In exchange for investing in these funds, in-state investors would receive state tax credits in years three through six of the program. If the investments don’t produce expected result, those tax credits would be recaptured.
The funds would be invested in qualified small businesses in rural areas of the commonwealth within two years. Business would receive low-interest loans and/or equity with highly flexible terms. For the purposes of this legislation, all 60 of the cities and towns that the two of us represent in Berkshire, Hampshire, Franklin and Hampden counties would be considered rural.
Qualifying businesses would have fewer than 250 employees and show less than $10 million revenue from the previous year. Investments would be aimed at manufacturing, agricultural-tech, plant sciences and high-tech companies, or others determined by the state’s Office of Business Development that could make a significant impact on economic growth.
The program would help drive more than $200 million of investment, utilizing a public-private partnership to grow rural small businesses, create jobs and bolster communities. This approach guarantees growth capital for these regions of the commonwealth and does it in a responsible way by utilizing transparent performance goals that protect taxpayer dollars.
The cities and towns in our region were once home to large textile, machining and paper plants. Today the region is home to hundreds of smaller, specialized manufacturers. Some of these small to medium-sized firms are thriving; yet others are feeling the pinch of tighter bank lending practices since the recession of 2008 and a lack of access to private venture capital.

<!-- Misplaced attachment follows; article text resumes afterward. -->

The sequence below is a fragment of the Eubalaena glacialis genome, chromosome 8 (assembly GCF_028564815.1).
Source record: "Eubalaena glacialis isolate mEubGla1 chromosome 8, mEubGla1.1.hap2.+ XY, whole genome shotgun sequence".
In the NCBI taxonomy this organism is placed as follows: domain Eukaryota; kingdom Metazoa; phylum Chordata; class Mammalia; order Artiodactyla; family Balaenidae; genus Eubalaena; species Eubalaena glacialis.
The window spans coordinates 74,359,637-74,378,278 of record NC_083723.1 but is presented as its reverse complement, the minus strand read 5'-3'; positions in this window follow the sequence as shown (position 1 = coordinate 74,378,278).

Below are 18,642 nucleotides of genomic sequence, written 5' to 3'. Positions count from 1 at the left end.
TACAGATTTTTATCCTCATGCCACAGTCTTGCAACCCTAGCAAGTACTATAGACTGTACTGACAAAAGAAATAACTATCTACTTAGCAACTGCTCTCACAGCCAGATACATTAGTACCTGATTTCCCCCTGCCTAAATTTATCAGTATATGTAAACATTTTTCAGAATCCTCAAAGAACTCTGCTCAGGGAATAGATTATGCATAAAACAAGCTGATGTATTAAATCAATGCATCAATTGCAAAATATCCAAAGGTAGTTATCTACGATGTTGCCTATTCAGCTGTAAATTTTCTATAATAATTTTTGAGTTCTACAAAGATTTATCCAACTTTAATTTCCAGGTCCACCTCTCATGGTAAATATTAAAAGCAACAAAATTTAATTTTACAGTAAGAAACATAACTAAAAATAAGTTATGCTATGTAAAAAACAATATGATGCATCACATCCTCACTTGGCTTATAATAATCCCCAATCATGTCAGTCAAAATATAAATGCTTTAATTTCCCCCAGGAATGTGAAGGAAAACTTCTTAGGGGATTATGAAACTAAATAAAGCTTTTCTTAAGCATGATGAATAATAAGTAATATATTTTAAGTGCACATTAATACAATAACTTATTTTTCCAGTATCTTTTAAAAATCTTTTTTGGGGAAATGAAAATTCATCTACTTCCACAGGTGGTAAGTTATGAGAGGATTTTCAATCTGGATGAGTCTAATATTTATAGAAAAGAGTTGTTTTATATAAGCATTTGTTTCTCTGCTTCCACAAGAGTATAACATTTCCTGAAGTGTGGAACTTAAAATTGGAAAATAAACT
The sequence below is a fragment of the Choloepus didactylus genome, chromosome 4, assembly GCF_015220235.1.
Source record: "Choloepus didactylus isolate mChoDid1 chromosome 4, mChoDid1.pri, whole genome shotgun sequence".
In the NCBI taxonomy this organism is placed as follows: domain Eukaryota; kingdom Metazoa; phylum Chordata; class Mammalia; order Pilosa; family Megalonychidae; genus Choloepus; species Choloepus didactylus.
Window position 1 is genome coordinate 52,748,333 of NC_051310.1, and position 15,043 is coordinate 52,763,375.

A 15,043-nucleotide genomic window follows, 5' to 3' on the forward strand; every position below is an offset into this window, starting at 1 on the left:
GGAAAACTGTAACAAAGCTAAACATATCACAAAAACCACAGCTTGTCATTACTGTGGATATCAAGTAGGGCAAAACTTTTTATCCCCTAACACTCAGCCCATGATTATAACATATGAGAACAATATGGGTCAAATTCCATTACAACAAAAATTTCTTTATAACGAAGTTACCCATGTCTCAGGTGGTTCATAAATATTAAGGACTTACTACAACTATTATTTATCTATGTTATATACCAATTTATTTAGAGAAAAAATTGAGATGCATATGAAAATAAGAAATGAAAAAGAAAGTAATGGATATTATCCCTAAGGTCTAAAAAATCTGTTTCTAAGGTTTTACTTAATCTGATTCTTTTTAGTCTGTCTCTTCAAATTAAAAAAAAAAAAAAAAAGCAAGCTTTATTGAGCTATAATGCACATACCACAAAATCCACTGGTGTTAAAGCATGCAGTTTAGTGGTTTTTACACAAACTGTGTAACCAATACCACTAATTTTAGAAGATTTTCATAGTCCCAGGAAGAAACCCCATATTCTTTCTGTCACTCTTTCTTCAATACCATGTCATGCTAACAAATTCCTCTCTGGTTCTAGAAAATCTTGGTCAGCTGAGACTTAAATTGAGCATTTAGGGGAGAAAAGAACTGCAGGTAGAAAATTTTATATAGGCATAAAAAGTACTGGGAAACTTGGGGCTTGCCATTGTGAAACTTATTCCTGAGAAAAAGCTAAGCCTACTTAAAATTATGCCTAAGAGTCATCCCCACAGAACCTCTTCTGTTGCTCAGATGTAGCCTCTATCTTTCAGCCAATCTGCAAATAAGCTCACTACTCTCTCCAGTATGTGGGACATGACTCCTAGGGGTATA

With an influx of capital from the Rural Jobs Act, we expect many of these businesses to invest in new equipment, new facilities and new hires, driving economic growth in our region. We’d expect such activity to cause some of our younger residents to decide to make a life here and draw other young workers to move into the region. We’d expect to see similar results in other non-metro areas across the state.
Our rural communities constitute more than half of Massachusetts’ towns and 60 percent of the land area. They have much to offer: affordability, quality of life, and access to nature.
But providing another source of investment for rural businesses to grow, create jobs and support their local communities is key. Join us in standing up for rural Massachusetts and ensure the entire commonwealth can contribute to our economy.
Sen. Adam Hinds, D-Pittsfield, serves 52 communities in Berkshire, Hampshire, Franklin and Hampden counties. He is the vice chairman of the Joint Committee on Economic Development and Emerging Technologies. Rep. Stephen Kulik, D-Worthington, represents 19 towns in Franklin, Hampshire and Hampden counties. He is the vice chairman of the Joint Committee on Ways and Means. Hinds and Kulik co-chair the Legislative Rural Caucus.